An unrepentant Kelvin MacKenzie has said Sun readers were “100-1 in my favour” over his column comparing footballer Ross Barkley – who has Nigerian heritage – with a gorilla in a zoo.
In a diary piece for the Spectator today, MacKenzie also revealed he had contacted Sun editor Tony Gallagher before his column with the newspaper was suspended.
He wrote: “During the height of the Rossgate furore I texted Tony Gallagher, the bloody good editor of the Sun.
“He replied: ‘In church. Will be free in a few minutes.’ How times have changed. In my more louche period as editor of that fine organ, I would reply: ‘In brothel. Will be free in a few seconds.’”
MacKenzie, who was editor of the Sun during its controversial coverage of the Hillsborough disaster,said he was unaware of Everton FC midfielder Barkley’s Nigerian heritage.
“Actually I and every football fan I had ever met believed Barkley to be white,” he wrote in the Spectator.
“Unluckily for me, but luckily for my enemies in the north-west, that was not entirely true. It emerged that although Barkley looked white, his grandfather was half-Nigerian.
“The reality is that had I known of his family tree I would never have made the comparison, but since I am a columnist and not a researcher on Who Do You Think You Are? I didn’t know, and have yet to meet anybody who did. Including the Sun sports editor.”
The Sun apologised to Barkley over the column, which was removed from its website after sparking public outrage and accusations of racism. Barkley is also understood to be taking legal action.
MacKenzie wrote the column after Barkley, 23, had been punched in a Liverpool bar the previous weekend.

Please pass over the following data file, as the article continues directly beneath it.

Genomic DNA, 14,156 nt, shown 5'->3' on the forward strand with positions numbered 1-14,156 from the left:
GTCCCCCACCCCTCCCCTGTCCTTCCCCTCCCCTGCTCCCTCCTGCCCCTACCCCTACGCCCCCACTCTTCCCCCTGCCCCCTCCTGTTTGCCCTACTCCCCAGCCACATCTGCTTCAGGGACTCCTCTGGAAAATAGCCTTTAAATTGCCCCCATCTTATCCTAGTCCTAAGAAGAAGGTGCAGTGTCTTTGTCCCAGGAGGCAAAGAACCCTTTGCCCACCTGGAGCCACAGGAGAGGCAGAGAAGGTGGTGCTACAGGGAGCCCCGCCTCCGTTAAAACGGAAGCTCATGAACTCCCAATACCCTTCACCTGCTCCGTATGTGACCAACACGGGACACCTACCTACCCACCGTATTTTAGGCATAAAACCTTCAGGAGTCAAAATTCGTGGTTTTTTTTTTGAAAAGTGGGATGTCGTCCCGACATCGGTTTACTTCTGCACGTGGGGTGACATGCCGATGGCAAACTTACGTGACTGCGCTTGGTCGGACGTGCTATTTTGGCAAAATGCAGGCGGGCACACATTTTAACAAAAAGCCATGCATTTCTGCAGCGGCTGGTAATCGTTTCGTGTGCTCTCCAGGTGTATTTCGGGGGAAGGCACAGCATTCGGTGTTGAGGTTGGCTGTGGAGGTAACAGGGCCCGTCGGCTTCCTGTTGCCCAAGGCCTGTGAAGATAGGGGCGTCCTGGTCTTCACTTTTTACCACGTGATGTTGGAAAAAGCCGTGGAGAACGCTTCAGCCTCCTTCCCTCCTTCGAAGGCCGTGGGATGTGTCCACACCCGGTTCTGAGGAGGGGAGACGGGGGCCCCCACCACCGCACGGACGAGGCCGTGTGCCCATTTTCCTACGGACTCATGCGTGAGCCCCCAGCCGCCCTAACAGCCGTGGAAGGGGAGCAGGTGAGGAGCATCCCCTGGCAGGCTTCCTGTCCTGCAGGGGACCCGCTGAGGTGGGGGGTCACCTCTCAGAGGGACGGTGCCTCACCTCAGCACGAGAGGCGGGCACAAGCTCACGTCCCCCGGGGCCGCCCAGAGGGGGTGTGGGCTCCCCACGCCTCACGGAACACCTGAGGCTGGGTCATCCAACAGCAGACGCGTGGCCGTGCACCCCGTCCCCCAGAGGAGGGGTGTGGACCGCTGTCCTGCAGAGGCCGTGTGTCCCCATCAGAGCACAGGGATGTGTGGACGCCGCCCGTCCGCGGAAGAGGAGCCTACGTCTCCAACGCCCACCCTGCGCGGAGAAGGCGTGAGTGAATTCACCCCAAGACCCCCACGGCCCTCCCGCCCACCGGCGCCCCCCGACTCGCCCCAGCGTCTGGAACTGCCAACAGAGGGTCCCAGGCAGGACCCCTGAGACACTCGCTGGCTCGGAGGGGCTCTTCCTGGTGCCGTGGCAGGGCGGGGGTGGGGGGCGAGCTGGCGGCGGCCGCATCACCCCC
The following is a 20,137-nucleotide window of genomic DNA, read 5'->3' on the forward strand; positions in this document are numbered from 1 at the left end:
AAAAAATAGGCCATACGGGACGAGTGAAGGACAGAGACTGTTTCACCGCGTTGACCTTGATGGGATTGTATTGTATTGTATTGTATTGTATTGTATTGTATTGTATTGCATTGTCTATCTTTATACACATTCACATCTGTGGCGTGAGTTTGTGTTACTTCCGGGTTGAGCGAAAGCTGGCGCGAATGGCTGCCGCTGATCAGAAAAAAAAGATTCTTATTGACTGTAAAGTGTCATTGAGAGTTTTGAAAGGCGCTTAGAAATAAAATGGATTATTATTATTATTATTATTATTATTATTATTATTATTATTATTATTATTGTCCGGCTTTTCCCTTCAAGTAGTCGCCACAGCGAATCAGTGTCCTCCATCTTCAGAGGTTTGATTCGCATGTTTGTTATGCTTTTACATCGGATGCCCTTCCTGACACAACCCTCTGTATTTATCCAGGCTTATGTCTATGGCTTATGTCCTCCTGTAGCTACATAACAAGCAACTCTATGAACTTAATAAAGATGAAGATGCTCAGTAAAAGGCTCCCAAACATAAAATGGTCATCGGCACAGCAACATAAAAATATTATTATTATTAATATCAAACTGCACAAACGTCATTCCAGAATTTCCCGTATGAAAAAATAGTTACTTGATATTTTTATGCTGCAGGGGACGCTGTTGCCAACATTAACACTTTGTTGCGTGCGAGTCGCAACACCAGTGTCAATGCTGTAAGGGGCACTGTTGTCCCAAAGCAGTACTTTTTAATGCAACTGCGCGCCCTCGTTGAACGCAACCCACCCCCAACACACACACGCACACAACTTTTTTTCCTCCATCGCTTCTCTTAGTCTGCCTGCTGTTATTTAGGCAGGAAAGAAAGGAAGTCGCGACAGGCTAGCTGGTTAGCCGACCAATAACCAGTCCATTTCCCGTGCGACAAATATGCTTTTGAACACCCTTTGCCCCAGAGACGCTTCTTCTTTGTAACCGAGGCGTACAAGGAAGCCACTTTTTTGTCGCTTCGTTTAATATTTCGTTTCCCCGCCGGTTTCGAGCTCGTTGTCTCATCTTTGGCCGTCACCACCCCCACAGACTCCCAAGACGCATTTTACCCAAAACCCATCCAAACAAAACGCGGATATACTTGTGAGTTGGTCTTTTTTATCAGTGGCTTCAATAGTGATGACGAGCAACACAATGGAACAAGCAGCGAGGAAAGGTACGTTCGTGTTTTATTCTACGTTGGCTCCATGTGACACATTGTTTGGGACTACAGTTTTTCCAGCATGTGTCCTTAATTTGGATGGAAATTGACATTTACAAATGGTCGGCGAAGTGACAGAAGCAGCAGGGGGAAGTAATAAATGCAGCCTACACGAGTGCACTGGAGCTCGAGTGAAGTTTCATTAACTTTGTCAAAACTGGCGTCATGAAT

He wrote: “Perhaps unfairly, I have always judged Ross Barkley as one of our dimmest footballers.
“There is something about the lack of reflection in his eyes which makes me certain not only are the lights not on, there is definitely nobody at home.
“I get a similar feeling when seeing a gorilla at the zoo. The physique is magnificent but it’s the eyes that tell the story.”
The Independent Press Standards Organisation (IPSO), which regulates the Sun, received 219 complaints about the column.
MacKenzie wrote today: “The Sun did not see the joke and suspended my column.
“The readers didn’t agree and opinion was running 100-1 in my favour, with some threatening a boycott if I didn’t return. Boycott? That would never work, would it?”
Mackenzie stoked controversy last year when he used his Sun column to question whether it was appropriate for Channel 4 News journalist Fatima Manji to present the news of the Nice terrorist attack in a hijab.
That piece resulted in 2,000 complaints to IPSO.